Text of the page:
On his return, having faced the possibility of his death, Nefertari who cannot have anymore children urges Ramses to have more children with his secondary wife Iset and to marry more women, so that there may be more possibilities for future pharoahs. Ramses, does have another son with Iset, but declines further marriages and decrees that all children who are educated in the palace school will be elevated to "Royal Son" and "Royal Daughter" and he would make a choice for his succession from amongst them.

Lita is found dead in the house owned by Shaanar and Ramses finally has proof to sentence his brother, but Shaanar escapes when being transported to a prison facility.

Ahsha sets off undercover to Hattusa to see for himself the state of preparedness and gauge how soon the Hittites will wage war against Egypt, but unfortunately is recognised by Raia (who has been identified as a spy and flees Egypt) and captured just before leaving with important information for Ramses. He only manages to send him a brief message : Kadesh. Quickly. Danger.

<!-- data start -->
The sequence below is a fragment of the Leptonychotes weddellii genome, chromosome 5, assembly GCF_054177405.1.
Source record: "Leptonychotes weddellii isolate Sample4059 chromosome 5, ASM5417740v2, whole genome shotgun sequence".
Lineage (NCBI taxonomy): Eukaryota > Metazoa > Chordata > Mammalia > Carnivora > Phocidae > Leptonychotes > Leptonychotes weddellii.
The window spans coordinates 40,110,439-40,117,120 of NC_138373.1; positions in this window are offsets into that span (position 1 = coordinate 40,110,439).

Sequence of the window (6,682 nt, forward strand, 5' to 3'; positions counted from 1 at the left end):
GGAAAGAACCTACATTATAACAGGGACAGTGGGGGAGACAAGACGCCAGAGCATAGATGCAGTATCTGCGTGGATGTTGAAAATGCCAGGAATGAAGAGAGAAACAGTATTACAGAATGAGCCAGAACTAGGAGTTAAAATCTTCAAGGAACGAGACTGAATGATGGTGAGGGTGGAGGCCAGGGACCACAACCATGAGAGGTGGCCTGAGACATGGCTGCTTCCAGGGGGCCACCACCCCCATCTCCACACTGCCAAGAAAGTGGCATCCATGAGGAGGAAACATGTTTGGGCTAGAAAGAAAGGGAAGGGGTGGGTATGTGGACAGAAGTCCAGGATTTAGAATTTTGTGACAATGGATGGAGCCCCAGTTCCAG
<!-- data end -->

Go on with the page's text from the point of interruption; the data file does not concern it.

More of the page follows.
At Kadesh, Ramses confronts the combined army of the Hittites with the prines of Syria, Mitanni, Aleppo, Ugarit, Karkemish, Arzawa and other smaller principalities. Faced with a 40,000 strong army, the Egyptian army which had hardly seen any battles until then scatterred without even fighting. Accompanied only by his 2 charriot drawing horses and Invincible his lion, Ramses succeeded in sending the Hittite allied army back into the Kadesh fortress. But the fortress itself seemed impenetratable.

However Emperor Muwatallis, agrees to a peace agreement in which Ahsha is freed and the borders are fixed at Kadesh. Ramses retrned triumphant to Egypt, but the Hittites return only thirsting to avenge their defeat.

The book ends with Ahsha being captured again by Hattusilis when on a routine visit to the Egyptian outposts, in a lightning counter attack

Another engrossing read by Christian Jacq. The book keeps you hooked throughout. This story is one of the most popular one from the Pharaonic history of Egypt and it is interesting to read Jacq's interpretation of the available information.

Important facts and introduction to characters are all repeated, so you can read The Battle of Kadesh, even if you havent yet read the Son of the Light or Temple of a Million Years and are only interested in this most famous episode of Ramses II life..